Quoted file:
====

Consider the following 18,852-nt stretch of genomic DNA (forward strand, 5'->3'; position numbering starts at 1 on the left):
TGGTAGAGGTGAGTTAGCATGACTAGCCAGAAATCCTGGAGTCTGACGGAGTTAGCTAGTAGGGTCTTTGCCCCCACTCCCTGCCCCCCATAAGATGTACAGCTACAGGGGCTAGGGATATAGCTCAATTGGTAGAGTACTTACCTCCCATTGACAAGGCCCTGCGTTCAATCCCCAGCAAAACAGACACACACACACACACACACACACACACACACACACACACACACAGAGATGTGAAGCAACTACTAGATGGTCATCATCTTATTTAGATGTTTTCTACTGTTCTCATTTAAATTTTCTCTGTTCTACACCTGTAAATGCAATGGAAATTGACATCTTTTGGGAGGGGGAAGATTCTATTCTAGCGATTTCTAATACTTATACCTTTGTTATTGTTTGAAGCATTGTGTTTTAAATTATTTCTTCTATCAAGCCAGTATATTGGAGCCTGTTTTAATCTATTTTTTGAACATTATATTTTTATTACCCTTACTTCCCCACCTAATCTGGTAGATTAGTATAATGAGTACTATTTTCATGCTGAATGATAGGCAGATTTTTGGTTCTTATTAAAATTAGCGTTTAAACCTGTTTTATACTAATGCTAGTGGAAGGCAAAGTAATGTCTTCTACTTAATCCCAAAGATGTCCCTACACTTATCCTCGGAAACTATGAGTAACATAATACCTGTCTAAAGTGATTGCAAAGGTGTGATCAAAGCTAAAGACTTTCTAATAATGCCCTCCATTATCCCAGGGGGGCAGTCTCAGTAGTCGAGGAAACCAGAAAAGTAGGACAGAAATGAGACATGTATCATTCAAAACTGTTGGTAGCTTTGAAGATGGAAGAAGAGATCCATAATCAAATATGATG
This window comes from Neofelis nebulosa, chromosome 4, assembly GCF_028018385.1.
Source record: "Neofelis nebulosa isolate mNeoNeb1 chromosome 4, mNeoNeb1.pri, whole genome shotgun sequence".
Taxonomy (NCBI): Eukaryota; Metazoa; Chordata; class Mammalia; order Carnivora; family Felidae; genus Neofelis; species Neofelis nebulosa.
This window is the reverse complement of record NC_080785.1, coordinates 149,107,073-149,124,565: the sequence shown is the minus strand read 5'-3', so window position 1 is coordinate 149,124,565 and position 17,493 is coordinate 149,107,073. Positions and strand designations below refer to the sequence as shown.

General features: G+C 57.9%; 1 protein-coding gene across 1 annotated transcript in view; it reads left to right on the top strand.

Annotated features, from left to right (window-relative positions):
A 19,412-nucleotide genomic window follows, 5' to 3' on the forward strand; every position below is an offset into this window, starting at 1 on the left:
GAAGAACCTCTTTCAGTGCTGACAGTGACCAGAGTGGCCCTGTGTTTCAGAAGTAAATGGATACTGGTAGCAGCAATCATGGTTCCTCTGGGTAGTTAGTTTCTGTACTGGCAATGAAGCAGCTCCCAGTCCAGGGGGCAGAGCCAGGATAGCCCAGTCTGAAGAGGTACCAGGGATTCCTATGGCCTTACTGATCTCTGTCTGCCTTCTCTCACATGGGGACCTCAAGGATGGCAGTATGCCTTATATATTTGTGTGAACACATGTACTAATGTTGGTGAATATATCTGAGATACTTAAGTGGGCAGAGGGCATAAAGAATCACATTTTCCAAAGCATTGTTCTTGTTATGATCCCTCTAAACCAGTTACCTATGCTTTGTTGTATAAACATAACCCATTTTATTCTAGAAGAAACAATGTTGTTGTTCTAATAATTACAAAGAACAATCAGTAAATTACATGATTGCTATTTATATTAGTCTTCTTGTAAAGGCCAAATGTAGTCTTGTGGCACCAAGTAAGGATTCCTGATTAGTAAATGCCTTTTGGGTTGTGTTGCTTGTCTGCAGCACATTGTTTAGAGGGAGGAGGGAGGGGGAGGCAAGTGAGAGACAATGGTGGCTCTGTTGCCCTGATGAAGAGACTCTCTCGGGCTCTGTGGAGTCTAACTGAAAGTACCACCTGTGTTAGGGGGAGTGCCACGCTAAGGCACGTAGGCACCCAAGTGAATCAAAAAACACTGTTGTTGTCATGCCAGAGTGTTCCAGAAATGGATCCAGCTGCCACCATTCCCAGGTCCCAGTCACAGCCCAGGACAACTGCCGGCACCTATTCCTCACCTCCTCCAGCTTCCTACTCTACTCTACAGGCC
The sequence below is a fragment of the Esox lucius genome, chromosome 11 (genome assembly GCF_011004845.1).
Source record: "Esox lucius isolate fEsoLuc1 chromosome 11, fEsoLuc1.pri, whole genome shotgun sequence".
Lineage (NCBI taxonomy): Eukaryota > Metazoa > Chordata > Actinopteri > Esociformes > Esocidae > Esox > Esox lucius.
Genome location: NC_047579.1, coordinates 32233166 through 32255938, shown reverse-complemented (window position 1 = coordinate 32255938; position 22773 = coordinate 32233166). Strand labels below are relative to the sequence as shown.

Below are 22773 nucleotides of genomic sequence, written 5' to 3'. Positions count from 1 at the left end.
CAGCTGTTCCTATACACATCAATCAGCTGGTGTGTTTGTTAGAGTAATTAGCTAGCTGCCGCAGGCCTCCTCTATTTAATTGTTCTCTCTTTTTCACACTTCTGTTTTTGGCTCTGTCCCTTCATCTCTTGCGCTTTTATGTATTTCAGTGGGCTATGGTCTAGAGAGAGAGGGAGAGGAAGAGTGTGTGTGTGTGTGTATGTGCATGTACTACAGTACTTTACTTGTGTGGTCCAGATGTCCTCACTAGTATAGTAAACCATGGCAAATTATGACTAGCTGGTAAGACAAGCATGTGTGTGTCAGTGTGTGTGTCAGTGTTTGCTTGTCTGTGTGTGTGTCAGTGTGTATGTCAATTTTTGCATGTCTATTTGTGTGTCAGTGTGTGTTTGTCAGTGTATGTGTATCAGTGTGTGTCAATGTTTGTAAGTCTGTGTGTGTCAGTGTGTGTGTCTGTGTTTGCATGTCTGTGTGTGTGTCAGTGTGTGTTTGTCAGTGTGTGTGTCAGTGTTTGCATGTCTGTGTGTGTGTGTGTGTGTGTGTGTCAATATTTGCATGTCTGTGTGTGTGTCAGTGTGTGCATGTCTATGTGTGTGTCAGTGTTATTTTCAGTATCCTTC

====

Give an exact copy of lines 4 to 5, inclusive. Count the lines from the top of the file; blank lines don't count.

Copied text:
Source record: "Neofelis nebulosa isolate mNeoNeb1 chromosome 4, mNeoNeb1.pri, whole genome shotgun sequence".
Taxonomy (NCBI): Eukaryota; Metazoa; Chordata; class Mammalia; order Carnivora; family Felidae; genus Neofelis; species Neofelis nebulosa.